Rajoy’s government failed, at some point, to comply with more than 30 rulings by the Constitutional Court, the Supreme Court or the National Court
As a witness in the 1-O trial, the former PM said he wasn’t aware of it
Article traduït per AnnA (@annuskaodena)
Rajoy’s administration failed, at some point, to comply with more than 30 rulings by the Constitutional Court (CC), the Supreme Court (SC) or the National Court, which fully or partially justified the objections presented by the Generalitat to the highest courts against Royal Decrees or other decrees issued by various ministries.
This is not news because they have already been published in the media. The novelty is that the former Spanish President, testifying as a witness in the 1-O trial, denied, when questioned by Olga Arderiu, lawyer of the former Speaker of Parliament, Carme Forcadell, having any recollection that his government had failed to comply with them.
In February two years ago, in defence of the Catalan leaders indicted for the 9-N participatory process, Carles Puigdemont’s government published a report on 34 rulings with regard to conflicts of competence in which the three main Spanish courts had ruled in favour of the Generalitat, but which the Spanish state continued to breach.
The former member of parliament for PDeCAT and former councillor Francesc Homs filed a complaint against Rajoy; against the former Health Minister Alfonso Alonso, and against the Secretary of State for Social Services and Equality, Susana Camarero, for failing to comply with a final ruling by the Constitutional Court, dated on 19 January 2017, on subsidies related to 0.7% of Personal Income Tax.
This was one of 34 included in the report and the majority – 29 in particular – had been issued during the first term of Mariano Rajoy in charge of the government, two of them had took place during the government of the socialist José Luis Rodríguez Zapatero while the non-compliance with three more had been carried over from the administration of José María Aznar from the popular party.
The dispute between the State and the Generalitat over scholarships and customised funding for university studies had already begun during the government of Felipe González, but the first ruling by the Constitutional Court that would prove the Catalan government right took place in 2001 during Aznar’s administration. The rulings by the Constitutional Court that will ratify the rights of the Generalitat took place in 2015 and 2016 under Rajoy’s government, although the former ruled some precepts of a Royal Decree approved by Rodríguez Zapatero’s Executive unconstitutional. The latter concerns a Royal Decree approved by the government of Rajoy in 2013, which set the thresholds of income and family wealth and also the amount of scholarships and funding for the academic year 2013/14.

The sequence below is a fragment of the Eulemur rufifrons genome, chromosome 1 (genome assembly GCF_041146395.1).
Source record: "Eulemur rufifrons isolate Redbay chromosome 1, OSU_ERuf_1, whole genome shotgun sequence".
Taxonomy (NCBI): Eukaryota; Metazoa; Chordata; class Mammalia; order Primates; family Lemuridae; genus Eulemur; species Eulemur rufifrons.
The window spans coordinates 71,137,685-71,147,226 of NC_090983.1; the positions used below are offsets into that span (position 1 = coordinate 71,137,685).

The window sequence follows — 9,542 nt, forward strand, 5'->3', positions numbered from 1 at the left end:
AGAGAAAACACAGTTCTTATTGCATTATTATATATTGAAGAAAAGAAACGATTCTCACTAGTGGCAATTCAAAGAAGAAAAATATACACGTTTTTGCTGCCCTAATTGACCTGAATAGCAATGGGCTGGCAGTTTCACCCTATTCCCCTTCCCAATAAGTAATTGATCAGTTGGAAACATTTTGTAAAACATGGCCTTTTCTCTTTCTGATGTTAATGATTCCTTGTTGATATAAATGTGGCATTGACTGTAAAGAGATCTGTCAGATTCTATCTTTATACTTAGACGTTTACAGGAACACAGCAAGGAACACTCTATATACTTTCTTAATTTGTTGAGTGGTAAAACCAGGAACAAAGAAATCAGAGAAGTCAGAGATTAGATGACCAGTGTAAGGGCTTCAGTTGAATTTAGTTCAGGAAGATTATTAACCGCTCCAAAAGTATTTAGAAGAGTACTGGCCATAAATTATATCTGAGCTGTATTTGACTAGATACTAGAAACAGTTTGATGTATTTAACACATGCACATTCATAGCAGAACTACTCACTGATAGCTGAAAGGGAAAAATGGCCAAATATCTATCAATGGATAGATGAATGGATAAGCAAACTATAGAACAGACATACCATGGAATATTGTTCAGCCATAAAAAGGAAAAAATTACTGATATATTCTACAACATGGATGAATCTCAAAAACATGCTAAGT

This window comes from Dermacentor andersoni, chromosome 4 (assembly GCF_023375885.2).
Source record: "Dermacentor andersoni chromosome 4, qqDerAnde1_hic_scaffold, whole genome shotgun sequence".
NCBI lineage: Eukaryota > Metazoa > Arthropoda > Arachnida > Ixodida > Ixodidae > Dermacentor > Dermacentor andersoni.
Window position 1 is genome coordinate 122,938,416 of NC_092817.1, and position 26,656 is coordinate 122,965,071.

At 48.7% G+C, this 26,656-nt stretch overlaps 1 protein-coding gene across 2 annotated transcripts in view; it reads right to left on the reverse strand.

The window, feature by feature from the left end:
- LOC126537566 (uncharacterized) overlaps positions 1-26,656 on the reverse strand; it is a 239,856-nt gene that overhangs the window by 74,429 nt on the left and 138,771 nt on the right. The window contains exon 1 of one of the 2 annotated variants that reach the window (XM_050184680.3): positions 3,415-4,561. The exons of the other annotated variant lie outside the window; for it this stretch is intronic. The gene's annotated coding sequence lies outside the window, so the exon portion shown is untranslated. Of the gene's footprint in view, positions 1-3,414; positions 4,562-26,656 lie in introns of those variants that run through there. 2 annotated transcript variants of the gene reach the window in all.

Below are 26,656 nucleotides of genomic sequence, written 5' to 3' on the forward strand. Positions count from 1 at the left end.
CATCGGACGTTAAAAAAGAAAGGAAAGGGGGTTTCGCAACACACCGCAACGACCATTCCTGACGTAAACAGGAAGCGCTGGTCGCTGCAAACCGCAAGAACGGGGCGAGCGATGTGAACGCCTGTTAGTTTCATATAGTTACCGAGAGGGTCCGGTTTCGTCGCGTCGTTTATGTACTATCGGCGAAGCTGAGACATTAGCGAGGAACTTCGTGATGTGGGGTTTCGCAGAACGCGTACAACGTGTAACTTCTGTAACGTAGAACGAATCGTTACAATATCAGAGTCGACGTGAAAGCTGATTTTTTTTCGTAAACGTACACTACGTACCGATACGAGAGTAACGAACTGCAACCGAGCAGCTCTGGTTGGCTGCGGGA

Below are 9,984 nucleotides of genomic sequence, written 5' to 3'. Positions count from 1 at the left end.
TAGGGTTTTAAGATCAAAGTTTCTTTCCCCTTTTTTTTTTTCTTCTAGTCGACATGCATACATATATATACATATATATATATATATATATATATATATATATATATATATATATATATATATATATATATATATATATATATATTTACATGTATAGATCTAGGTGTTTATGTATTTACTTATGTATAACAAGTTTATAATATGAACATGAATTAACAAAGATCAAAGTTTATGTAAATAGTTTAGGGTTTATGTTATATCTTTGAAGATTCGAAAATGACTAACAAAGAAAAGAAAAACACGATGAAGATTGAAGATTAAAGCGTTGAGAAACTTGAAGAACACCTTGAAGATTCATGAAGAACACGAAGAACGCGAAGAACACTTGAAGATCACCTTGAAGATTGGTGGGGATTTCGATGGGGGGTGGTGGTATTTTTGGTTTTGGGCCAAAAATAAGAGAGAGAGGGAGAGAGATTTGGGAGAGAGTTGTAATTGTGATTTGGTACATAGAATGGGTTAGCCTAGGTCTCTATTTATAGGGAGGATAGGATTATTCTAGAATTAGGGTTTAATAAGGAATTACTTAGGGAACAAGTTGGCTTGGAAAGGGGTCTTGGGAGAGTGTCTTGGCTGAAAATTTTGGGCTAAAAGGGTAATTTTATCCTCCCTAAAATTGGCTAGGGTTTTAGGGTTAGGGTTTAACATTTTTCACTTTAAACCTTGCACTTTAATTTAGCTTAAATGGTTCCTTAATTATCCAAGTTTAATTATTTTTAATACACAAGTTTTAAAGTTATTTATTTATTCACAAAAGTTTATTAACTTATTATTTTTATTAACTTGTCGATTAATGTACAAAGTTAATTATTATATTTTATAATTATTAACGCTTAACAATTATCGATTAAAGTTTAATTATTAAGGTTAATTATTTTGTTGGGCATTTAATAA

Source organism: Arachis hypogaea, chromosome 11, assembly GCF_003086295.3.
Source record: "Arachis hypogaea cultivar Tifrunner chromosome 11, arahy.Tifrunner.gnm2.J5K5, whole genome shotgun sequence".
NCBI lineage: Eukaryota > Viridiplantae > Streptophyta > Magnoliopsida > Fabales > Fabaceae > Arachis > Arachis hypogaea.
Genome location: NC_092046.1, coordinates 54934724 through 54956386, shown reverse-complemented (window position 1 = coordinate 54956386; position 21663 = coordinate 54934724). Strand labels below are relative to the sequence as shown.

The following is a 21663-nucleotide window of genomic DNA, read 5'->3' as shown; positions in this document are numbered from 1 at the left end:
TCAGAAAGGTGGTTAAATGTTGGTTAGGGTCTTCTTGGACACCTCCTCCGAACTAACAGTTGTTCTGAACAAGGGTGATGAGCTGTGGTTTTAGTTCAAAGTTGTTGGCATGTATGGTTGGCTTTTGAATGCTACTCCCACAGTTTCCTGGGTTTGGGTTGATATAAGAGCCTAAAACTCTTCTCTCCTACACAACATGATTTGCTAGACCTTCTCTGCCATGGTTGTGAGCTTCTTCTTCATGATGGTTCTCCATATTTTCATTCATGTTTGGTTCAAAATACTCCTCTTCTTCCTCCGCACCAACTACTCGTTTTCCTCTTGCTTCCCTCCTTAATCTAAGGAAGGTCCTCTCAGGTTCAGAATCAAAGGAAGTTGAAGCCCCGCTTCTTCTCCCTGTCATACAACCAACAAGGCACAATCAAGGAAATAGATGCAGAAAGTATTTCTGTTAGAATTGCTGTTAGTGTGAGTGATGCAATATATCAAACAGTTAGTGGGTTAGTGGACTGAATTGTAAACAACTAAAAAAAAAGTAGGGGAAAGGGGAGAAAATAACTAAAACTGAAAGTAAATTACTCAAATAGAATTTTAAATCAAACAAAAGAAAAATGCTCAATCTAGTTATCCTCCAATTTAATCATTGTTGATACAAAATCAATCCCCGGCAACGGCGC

Secondly, there are 24 rulings by the three main courts relating to social services. Although all of these were issued during Rajoy’s government, half of the disputes began with decrees or Royal Decrees by Rodríguez Zapatero’s government in relation to the regulatory bases for subsidies in the area of Social Services, Family and Disability, as well as the Secretary General of Social Policy and Consumer Affairs, and grants to city councils and associations regarding the development of innovation programmes for the inclusion of immigrants. The one regarding the 0.7% of the Personal Income Tax allocated to cooperation also corresponds to a decree of Zapatero’s government, as well as another related to a resolution on subsidies for accommodation places for immigrants. In 2013 there was also a ruling by the National Court against a resolution by the Socialist government on grants for people with disabilities for 2009.
Eleven rulings on social services, however, already have an impact on initiatives promoted by Rajoy’s own government, also with regard to cooperation grants or programmes of general interest on account of 0.7% of Personal Income Tax, on local councils for the inclusion of immigrants or third sector entities.
Among the rulings on cultural matters, all by the Constitutional Court, one concerns the Instituto español de las Artes Escénicas y la Música (Spanish Institute of Performing Arts and Music) in relation to funding for newly created spaces and, also, funding for local corporations to promote cultural communication.
The three rulings on the environment concern funding for environmental organisations; biodiversity and prevention of pollution; and climate change, as well as associations declared to be of public interest and which undertake projects in this field.
Source: El Punt Avui @elpuntavui
Author: Xavier Miró
Publication date: 19th of March 2019